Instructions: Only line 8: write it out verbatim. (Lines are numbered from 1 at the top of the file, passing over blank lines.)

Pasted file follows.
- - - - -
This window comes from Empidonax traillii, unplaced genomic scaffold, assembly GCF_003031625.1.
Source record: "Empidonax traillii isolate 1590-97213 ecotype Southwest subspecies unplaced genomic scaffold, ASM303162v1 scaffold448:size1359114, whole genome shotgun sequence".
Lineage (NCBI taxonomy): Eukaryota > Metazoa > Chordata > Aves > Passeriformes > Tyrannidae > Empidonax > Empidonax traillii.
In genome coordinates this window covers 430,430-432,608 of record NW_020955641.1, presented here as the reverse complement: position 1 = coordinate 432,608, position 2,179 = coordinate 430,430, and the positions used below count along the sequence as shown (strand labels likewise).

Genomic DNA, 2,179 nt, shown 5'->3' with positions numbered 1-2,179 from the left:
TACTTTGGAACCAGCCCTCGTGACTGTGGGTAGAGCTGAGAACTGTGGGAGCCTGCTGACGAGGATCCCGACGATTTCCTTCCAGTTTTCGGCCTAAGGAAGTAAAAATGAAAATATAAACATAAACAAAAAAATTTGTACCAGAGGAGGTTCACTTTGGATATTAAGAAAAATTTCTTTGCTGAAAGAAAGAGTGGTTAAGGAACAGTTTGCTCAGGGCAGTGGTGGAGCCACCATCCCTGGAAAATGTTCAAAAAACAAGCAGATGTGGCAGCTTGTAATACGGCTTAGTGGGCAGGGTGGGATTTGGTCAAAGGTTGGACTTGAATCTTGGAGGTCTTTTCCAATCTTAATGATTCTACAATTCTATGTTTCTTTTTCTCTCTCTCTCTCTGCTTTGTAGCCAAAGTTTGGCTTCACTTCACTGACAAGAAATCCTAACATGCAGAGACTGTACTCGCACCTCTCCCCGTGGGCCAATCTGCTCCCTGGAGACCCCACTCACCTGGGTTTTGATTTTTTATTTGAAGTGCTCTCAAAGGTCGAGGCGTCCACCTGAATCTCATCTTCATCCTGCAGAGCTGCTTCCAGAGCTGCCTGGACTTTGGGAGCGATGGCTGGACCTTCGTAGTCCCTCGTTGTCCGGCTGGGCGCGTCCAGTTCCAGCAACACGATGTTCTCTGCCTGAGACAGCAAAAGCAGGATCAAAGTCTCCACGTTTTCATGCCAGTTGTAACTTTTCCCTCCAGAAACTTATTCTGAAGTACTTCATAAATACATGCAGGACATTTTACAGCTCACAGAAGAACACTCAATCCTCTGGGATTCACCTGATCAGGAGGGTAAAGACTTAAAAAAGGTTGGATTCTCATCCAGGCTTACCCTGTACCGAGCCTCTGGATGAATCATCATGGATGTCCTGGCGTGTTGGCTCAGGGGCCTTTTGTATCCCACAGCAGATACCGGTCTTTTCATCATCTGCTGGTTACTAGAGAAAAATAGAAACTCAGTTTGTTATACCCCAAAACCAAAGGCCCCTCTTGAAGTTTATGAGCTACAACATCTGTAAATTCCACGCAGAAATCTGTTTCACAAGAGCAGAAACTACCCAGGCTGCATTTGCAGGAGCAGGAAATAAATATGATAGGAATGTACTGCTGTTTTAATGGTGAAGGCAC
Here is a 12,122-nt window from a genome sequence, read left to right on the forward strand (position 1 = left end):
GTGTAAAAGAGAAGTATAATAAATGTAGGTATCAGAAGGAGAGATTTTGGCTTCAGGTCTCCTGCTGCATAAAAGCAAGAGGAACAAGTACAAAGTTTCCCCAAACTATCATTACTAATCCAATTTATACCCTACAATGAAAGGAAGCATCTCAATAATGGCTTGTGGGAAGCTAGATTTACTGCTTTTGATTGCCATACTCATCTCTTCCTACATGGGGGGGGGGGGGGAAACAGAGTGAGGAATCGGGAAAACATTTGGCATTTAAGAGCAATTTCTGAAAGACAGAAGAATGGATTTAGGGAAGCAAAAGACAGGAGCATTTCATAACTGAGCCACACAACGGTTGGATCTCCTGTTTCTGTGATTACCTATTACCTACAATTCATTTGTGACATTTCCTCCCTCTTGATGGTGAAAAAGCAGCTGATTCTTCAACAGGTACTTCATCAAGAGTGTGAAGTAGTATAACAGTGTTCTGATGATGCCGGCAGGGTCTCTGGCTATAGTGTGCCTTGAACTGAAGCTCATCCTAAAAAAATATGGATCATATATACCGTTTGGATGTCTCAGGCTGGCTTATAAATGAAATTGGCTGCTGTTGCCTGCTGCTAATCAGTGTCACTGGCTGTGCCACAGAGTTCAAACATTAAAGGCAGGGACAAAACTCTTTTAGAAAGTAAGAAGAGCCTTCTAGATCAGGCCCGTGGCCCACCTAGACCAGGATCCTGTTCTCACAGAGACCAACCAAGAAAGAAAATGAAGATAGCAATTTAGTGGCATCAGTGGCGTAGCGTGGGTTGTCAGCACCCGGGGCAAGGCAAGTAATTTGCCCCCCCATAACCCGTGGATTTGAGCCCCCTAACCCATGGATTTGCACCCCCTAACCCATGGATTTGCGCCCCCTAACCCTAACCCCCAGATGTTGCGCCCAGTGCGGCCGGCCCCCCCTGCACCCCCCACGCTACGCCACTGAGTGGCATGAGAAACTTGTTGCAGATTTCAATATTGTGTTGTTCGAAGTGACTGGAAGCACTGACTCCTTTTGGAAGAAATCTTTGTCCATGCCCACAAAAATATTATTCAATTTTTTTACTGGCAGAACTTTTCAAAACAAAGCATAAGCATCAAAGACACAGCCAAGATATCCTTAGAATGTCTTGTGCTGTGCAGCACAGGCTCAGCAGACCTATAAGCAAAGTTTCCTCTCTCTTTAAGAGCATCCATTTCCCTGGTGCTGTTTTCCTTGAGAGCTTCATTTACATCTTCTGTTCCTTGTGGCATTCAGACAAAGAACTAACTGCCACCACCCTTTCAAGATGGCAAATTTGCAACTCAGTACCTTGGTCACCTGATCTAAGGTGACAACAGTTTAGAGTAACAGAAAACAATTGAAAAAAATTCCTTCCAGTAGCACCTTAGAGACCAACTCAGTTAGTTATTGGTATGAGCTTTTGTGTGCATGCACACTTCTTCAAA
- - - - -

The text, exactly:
GTGTAAAAGAGAAGTATAATAAATGTAGGTATCAGAAGGAGAGATTTTGGCTTCAGGTCTCCTGCTGCATAAAAGCAAGAGGAACAAGTACAAAGTTTCCCCAAACTATCATTACTAATCCAATTTATACCCTACAATGAAAGGAAGCATCTCAATAATGGCTTGTGGGAAGCTAGATTTACTGCTTTTGATTGCCATACTCATCTCTTCCTACATGGGGGGGGGGGGGGAAACAGAGTGAGGAATCGGGAAAACATTTGGCATTTAAGAGCAATTTCTGAAAGACAGAAGAATGGATTTAGGGAAGCAAAAGACAGGAGCATTTCATAACTGAGCCACACAACGGTTGGATCTCCTGTTTCTGTGATTACCTATTACCTACAATTCATTTGTGACATTTCCTCCCTCTTGATGGTGAAAAAGCAGCTGATTCTTCAACAGGTACTTCATCAAGAGTGTGAAGTAGTATAACAGTGTTCTGATGATGCCGGCAGGGTCTCTGGCTATAGTGTGCCTTGAACTGAAGCTCATCCTAAAAAAATATGGATCATATATACCGTTTGGATGTCTCAGGCTGGCTTATAAATGAAATTGGCTGCTGTTGCCTGCTGCTAATCAGTGTCACTGGCTGTGCCACAGAGTTCAAACATTAAAGGCAGGGACAAAACTCTTTTAGAAAGTAAGAAGAGCCTTCTAGATCAGGCCCGTGGCCCACCTAGACCAGGATCCTGTTCTCACAGAGACCAACCAAGAAAGAAAATGAAGATAGCAATTTAGTGGCATCAGTGGCGTAGCGTGGGTTGTCAGCACCCGGGGCAAGGCAAGTAATTTGCCCCCCCATAACCCGTGGATTTGAGCCCCCTAACCCATGGATTTGCACCCCCTAACCCATGGATTTGCGCCCCCTAACCCTAACCCCCAGATGTTGCGCCCAGTGCGGCCGGCCCCCCCTGCACCCCCCACGCTACGCCACTGAGTGGCATGAGAAACTTGTTGCAGATTTCAATATTGTGTTGTTCGAAGTGACTGGAAGCACTGACTCCTTTTGGAAGAAATCTTTGTCCATGCCCACAAAAATATTATTCAATTTTTTTACTGGCAGAACTTTTCAAAACAAAGCATAAGCATCAAAGACACAGCCAAGATATCCTTAGAATGTCTTGTGCTGTGCAGCACAGGCTCAGCAGACCTATAAGCAAAGTTTCCTCTCTCTTTAAGAGCATCCATTTCCCTGGTGCTGTTTTCCTTGAGAGCTTCATTTACATCTTCTGTTCCTTGTGGCATTCAGACAAAGAACTAACTGCCACCACCCTTTCAAGATGGCAAATTTGCAACTCAGTACCTTGGTCACCTGATCTAAGGTGACAACAGTTTAGAGTAACAGAAAACAATTGAAAAAAATTCCTTCCAGTAGCACCTTAGAGACCAACTCAGTTAGTTATTGGTATGAGCTTTTGTGTGCATGCACACTTCTTCAAA